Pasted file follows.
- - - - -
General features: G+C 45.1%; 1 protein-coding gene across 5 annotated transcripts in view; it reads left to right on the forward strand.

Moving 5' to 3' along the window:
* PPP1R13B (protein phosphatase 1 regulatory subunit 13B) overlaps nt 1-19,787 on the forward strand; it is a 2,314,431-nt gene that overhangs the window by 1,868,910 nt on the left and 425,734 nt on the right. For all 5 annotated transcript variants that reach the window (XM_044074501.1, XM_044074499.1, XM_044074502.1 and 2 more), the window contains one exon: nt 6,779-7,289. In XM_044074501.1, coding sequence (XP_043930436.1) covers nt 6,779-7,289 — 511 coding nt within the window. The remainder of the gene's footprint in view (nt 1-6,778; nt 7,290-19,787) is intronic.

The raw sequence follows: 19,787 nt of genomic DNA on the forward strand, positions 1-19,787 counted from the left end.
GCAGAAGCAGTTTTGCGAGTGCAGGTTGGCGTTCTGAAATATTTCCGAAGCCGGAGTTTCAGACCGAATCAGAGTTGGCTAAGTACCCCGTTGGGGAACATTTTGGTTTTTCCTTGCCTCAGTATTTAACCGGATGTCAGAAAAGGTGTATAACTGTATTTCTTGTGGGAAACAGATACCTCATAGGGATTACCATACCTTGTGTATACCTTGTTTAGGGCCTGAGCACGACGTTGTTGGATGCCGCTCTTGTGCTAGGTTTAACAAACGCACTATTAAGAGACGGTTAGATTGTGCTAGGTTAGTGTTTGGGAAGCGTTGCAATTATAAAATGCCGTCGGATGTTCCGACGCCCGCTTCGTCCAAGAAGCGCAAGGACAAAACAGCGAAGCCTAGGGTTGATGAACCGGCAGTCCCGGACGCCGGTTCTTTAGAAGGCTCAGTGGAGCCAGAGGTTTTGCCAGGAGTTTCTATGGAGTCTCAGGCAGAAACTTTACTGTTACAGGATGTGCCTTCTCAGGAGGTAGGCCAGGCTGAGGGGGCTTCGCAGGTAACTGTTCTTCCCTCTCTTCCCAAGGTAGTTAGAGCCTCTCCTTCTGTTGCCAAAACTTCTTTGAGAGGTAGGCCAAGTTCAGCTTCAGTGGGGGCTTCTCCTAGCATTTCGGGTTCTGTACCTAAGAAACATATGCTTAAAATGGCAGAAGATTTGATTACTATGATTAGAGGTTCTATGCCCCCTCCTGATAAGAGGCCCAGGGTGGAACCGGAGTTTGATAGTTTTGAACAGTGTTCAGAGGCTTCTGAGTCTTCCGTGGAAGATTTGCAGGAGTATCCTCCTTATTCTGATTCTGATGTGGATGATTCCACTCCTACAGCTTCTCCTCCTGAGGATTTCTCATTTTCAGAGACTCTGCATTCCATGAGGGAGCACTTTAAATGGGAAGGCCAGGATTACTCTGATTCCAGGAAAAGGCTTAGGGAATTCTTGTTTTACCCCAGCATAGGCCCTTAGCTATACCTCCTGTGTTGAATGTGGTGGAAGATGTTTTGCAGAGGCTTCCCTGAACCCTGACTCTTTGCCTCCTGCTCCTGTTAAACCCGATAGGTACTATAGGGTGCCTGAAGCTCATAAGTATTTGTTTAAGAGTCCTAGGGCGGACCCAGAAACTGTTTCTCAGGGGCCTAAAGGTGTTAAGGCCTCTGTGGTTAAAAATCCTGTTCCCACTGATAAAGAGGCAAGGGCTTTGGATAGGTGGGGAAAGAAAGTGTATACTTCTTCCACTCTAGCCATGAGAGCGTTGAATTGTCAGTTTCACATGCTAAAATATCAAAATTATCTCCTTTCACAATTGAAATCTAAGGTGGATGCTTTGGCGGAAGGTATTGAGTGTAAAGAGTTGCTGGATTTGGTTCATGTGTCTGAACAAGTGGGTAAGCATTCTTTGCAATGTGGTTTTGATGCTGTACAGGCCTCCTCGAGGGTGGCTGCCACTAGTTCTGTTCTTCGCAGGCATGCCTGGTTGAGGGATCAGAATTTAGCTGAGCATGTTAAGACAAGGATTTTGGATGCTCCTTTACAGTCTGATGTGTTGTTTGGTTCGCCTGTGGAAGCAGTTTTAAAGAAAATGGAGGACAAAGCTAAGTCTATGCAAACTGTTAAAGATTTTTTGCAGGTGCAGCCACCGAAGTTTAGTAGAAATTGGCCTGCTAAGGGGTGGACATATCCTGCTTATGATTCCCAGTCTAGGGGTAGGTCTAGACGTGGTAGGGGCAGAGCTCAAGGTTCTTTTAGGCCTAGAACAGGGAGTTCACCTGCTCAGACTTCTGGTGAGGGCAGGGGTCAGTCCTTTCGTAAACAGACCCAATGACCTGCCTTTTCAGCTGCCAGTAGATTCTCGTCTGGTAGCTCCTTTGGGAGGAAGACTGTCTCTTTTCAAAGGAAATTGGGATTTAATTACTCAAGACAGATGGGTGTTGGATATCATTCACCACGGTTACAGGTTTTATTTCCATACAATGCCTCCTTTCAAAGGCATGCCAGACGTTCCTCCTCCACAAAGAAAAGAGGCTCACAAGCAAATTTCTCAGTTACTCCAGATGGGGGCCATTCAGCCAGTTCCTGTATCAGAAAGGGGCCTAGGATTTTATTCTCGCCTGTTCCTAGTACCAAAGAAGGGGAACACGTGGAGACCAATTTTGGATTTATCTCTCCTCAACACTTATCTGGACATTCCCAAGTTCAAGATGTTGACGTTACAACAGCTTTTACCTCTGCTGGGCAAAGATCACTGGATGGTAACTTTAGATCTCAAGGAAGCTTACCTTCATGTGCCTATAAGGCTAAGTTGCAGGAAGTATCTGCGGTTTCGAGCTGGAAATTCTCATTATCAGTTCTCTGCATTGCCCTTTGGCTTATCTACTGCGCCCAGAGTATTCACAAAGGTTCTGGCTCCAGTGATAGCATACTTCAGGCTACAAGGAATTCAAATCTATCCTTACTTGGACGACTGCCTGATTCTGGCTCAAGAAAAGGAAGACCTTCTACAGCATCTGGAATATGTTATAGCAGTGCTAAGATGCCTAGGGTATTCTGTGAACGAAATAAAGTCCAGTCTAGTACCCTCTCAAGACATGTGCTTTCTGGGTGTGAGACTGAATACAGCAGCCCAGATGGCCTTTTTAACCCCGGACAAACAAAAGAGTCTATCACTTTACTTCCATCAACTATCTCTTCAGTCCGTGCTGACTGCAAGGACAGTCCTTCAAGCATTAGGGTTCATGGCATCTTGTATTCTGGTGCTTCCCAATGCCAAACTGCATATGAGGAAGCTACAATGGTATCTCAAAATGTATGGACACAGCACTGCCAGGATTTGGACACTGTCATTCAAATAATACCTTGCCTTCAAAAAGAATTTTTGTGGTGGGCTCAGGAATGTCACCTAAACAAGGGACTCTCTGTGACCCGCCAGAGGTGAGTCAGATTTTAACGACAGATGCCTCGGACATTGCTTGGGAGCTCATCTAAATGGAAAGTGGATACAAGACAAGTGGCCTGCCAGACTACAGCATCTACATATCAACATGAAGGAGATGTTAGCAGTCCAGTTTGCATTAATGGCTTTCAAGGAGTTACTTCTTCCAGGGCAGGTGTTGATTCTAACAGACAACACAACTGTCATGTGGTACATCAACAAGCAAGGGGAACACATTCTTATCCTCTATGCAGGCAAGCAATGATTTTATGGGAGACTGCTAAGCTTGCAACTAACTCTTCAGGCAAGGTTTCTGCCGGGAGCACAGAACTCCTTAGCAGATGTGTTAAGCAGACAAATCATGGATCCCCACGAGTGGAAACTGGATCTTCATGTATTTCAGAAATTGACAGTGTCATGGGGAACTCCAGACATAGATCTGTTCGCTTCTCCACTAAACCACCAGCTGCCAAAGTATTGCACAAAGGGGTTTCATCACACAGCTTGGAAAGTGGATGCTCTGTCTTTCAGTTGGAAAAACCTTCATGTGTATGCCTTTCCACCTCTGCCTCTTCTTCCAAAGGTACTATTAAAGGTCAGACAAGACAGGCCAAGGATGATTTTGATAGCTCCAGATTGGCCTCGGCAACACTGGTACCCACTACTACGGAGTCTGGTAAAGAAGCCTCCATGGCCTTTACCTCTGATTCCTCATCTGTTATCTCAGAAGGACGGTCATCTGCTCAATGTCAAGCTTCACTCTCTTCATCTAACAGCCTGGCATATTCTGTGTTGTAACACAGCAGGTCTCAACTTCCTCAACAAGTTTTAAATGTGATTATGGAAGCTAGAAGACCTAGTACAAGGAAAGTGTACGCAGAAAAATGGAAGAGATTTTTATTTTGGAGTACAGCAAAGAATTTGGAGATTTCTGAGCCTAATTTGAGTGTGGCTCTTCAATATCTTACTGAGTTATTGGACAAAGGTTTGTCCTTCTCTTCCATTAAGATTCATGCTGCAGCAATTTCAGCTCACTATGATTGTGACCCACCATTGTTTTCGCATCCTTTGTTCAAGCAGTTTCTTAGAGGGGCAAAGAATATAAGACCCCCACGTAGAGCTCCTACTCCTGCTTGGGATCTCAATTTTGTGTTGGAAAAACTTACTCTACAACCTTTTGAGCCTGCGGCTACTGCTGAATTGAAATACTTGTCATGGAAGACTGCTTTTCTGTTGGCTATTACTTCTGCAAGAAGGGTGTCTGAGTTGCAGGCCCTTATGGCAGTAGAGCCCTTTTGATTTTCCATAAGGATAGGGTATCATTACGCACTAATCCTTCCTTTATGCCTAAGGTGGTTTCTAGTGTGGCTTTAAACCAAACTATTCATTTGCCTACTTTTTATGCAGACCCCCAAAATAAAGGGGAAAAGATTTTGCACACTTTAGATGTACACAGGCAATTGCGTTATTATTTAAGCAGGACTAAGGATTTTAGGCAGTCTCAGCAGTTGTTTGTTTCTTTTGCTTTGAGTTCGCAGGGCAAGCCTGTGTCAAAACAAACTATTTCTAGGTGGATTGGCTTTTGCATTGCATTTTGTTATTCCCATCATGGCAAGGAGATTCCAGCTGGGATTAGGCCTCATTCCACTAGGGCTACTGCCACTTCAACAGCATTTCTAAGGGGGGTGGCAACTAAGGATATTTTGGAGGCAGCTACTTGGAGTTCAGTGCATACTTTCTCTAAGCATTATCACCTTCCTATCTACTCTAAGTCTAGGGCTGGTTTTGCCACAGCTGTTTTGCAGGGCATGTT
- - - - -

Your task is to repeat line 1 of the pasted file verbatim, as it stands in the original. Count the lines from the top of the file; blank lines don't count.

General features: G+C 45.1%; 1 protein-coding gene across 5 annotated transcripts in view; it reads left to right on the forward strand.